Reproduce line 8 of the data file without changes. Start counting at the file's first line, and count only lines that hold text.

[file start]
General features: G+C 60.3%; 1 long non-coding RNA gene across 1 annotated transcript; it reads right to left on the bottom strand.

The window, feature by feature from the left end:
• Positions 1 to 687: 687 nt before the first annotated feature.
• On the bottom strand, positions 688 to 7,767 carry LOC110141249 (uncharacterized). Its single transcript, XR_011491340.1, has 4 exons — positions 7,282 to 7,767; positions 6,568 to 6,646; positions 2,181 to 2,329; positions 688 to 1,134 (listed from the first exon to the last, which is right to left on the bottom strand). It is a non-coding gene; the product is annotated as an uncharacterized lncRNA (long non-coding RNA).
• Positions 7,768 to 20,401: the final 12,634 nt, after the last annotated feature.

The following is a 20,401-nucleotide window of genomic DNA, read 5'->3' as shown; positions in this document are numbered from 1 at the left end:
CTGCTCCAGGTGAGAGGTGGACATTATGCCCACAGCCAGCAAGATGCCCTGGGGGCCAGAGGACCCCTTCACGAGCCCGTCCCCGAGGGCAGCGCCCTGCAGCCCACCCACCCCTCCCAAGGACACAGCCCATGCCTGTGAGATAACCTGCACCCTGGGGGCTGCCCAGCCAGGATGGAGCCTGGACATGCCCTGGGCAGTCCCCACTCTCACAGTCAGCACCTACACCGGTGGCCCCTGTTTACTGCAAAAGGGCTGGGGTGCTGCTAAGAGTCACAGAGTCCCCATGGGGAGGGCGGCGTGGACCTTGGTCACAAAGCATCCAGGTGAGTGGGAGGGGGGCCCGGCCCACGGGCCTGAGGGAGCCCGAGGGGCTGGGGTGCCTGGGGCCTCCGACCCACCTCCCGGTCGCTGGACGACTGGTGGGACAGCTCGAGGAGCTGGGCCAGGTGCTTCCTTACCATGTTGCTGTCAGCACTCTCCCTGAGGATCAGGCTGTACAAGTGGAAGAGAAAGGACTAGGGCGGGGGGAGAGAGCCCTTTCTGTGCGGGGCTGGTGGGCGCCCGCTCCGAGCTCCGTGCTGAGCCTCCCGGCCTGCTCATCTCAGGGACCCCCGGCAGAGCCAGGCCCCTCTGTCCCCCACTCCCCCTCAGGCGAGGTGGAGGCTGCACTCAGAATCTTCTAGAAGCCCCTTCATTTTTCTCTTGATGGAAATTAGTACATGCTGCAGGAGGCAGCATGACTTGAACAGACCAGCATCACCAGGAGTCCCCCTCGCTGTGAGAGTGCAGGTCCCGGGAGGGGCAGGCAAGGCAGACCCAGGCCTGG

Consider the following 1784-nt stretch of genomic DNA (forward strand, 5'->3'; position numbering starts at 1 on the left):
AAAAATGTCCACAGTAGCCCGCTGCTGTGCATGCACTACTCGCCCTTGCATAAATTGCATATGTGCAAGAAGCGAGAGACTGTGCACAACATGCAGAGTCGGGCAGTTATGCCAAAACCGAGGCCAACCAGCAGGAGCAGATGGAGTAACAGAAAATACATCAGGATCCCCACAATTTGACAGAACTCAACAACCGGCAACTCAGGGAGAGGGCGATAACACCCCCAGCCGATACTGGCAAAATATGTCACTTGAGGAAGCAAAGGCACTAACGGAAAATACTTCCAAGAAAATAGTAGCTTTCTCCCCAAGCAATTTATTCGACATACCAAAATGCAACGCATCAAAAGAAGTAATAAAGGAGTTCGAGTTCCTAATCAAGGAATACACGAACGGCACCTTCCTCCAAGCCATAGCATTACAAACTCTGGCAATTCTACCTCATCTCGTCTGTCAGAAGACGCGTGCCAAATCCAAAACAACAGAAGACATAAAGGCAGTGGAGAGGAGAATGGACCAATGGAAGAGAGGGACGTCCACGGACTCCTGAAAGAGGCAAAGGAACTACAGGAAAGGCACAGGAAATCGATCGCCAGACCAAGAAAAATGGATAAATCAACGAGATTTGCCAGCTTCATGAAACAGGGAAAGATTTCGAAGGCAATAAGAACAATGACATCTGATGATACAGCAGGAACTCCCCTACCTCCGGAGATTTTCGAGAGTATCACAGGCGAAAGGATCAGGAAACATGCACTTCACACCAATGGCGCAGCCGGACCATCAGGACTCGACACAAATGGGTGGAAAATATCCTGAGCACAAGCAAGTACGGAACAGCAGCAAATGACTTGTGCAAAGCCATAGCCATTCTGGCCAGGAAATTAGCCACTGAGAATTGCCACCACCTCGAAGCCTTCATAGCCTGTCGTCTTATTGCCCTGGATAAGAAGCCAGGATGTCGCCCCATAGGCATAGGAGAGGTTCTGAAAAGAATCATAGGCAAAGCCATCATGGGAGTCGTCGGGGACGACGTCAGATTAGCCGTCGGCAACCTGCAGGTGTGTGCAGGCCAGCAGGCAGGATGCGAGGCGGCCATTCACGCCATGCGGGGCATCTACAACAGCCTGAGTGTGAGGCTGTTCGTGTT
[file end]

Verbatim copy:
Consider the following 1784-nt stretch of genomic DNA (forward strand, 5'->3'; position numbering starts at 1 on the left):